Greensboro's African American Community Newspaper since 1967

Federal Appeals Court decision on voting rights act “Intellectually Bankrupt”


“Why does it matter if the Voting Rights Act is enforceable by private plaintiffs? If the panel’s conclusion is upheld by the Supreme Court, then Section 2 effectively becomes a light switch. A Republican president—say, Donald Trump—could simply instruct the Justice Department to stop bringing Section 2 lawsuits at all. With no private alternative, that would deal an immense and perhaps irrecoverable blow to voting-rights enforcement in this country.”

- Matt Ford, Staff writer at The New Republic

Minutes after the Supreme Court struck down Section 5 of the Voting Rights Act in 2013, with the majority insisting states didn’t need to be prevented from passing discriminatory voting laws, then-Texas Attorney General Greg Abbott called for reinstatement of a discriminatory voting law.

Hours after a federal appeals court on Monday opened the door for states, counties, and municipalities to deny Americans the right to vote on account of race or color, North Dakota moved to weaken voting rights for Native American tribes.

If the decision by the U.S. Court of Appeals for the Eighth Circuit is allowed to stand, no one but the federal government can stop North Dakota, or any party, from violating Americans’ voting rights on account of race or color. The individual whose rights are being violated may not seek justice under the law. Entire communities whose rights are being violated may not seek justice under the law. Civil rights and social justice groups may not seek justice under the law.

A legal right that almost no one is permitted to claim is no right at all. And that is exactly the point.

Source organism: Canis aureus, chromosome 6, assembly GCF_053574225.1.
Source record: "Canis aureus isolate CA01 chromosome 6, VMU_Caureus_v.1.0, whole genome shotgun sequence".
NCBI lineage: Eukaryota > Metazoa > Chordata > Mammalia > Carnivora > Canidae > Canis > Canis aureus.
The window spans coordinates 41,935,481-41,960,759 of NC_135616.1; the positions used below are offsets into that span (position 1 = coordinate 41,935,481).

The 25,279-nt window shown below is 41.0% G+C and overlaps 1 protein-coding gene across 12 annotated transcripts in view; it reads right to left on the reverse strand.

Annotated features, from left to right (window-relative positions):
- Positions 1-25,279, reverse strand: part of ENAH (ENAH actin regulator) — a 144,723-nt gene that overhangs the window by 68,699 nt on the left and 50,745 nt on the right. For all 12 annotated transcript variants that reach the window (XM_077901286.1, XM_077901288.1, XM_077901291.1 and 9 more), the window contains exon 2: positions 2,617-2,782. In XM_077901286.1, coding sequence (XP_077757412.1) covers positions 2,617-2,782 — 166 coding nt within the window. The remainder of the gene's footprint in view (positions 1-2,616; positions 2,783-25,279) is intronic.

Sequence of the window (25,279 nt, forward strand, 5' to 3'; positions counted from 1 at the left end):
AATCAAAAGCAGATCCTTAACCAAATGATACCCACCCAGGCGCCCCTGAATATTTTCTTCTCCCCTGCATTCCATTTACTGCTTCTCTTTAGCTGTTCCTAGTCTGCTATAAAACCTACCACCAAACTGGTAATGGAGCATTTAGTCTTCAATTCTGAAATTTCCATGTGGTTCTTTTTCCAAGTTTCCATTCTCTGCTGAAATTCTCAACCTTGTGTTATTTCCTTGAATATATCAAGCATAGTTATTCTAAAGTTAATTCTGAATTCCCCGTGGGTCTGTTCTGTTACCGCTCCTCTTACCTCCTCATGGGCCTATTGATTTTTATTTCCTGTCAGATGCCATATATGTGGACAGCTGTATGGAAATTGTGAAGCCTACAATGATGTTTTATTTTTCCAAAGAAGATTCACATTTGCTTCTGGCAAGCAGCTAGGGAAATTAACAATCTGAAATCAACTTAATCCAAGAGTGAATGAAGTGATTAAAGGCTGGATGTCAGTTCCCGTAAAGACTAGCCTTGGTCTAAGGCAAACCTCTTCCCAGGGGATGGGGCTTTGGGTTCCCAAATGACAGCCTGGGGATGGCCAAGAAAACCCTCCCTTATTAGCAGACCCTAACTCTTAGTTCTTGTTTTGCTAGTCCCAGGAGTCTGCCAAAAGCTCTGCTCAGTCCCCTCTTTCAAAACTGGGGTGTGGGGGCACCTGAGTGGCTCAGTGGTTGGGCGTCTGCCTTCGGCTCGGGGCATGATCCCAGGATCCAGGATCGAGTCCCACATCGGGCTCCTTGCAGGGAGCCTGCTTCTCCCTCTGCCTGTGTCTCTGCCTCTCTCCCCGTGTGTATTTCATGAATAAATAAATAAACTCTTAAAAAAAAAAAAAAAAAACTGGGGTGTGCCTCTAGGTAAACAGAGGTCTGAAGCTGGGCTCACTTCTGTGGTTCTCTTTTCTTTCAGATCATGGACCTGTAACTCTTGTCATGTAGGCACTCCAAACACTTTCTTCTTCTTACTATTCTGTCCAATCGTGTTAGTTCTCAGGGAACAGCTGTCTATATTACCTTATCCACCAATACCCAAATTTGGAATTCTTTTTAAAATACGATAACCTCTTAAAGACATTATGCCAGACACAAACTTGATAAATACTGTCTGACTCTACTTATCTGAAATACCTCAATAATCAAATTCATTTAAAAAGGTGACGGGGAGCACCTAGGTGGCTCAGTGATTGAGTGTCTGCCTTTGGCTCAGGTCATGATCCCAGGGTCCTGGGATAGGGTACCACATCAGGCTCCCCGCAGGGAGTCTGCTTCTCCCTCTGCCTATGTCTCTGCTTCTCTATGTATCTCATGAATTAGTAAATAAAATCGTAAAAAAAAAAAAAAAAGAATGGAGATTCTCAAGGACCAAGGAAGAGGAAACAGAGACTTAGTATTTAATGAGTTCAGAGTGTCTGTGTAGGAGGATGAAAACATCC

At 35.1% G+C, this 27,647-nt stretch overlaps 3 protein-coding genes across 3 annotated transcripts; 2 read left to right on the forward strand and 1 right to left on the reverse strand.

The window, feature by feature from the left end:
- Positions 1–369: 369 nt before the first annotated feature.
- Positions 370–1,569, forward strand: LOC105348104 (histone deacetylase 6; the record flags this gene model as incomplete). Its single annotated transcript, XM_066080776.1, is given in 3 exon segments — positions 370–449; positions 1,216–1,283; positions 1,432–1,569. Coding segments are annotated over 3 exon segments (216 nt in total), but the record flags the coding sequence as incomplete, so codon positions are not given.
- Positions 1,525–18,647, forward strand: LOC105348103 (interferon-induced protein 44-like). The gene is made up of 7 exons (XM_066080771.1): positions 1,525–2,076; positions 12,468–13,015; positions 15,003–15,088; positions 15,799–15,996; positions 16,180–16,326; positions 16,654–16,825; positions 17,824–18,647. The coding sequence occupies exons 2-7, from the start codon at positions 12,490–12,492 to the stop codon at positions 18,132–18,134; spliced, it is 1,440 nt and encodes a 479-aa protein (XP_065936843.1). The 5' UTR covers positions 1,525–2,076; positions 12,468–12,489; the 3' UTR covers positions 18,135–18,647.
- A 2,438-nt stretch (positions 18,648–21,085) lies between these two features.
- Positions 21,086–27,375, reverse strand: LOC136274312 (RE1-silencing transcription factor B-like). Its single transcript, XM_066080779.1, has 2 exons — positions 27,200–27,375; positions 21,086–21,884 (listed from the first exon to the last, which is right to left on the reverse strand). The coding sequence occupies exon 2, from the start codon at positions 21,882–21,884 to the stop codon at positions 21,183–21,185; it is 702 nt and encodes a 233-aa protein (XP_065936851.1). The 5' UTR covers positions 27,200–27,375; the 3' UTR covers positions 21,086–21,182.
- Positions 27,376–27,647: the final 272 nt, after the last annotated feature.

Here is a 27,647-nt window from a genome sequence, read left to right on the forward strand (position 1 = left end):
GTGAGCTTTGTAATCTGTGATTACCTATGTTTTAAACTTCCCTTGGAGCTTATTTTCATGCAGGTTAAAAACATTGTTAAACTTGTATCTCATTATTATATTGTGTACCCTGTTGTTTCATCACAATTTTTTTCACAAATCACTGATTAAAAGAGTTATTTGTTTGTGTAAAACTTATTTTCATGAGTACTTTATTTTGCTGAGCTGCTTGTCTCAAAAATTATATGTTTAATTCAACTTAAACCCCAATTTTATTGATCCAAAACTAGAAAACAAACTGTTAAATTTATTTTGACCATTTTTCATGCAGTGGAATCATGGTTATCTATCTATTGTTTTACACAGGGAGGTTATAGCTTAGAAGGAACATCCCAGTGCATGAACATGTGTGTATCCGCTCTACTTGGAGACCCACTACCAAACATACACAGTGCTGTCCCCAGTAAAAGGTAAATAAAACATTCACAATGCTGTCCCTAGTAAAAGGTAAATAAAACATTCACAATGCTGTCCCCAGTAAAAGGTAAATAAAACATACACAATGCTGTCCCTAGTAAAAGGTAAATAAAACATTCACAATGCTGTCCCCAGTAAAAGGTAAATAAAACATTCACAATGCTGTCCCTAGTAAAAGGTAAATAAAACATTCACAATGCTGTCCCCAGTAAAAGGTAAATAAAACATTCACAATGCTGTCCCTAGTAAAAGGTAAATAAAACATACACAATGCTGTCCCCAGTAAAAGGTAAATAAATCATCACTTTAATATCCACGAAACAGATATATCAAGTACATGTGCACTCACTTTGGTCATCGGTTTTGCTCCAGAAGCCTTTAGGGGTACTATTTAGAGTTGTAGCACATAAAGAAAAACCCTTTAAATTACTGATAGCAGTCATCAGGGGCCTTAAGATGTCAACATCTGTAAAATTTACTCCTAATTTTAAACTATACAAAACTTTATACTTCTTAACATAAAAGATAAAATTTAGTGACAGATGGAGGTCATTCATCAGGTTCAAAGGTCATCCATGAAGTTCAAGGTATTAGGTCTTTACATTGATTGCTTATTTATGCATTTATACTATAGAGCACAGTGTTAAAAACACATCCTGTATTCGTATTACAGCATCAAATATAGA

It’s hard to overstate how intellectually bankrupt the decision is. Most challenges seeking to enforce Section 2 of the Voting Rights Act are brought by private plaintiffs, not the federal government. For nearly six decades, the nation’s courts have recognized the right of private plaintiffs to sue under Section 2. Private plaintiffs have triumphed over discriminatory laws under liberal presidents, conservative presidents, presidents who have defended and advanced voting rights, and presidents who have sought to restrict voting rights.

The Biden Administration’s positive record of defending voting rights should not delude anyone into believing that the Fifteenth Amendment would be in safe hands under President Biden’s potential successors. Indeed, suppression of Black votes was a key tactic in Donald Trump’s 2020 re-election strategy, and it’s unlikely that defending the Voting Rights Act would be a priority should he achieve a second term.

“Radical theories that would previously have been laughed out of court have been taken increasingly seriously by an increasingly radical judiciary,” the Brennan Center’s Democracy Program Director Wendy Weiser told the New York Times.

The judges of the Eight Circuit Court of Appeals are fully aware of this. They have knowingly, deliberately, and maliciously reduced a constitutionally guaranteed right to the level of a mere whim.

While the lines may have grown more and more blurred since Donald Trump stunned the nation by declaring White supremacists, “very fine people,” a majority of Americans recoil from overt racial discrimination. Even the Eighth Circuit judges likely would hesitate to overturn the Voting Rights Act outright.

Yet they effectively have done so, in ruling that almost no one has the right to seek justice under its authority.

Monday’s decision almost certainly will be appealed to the U.S. Supreme Court. Ruling on a case brought by private plaintiffs under Section 2 of the Voting Rights Act, the Court’s conservative majority in June struck down Alabama’s racially-gerrymandered congressional districts.

We look forward to the Court holding itself to the standard it set in that case when it rules on this one.

Marc H. Morial is the president and Chief Executive Officer of the National Urban League, the nation’s largest civil rights organization.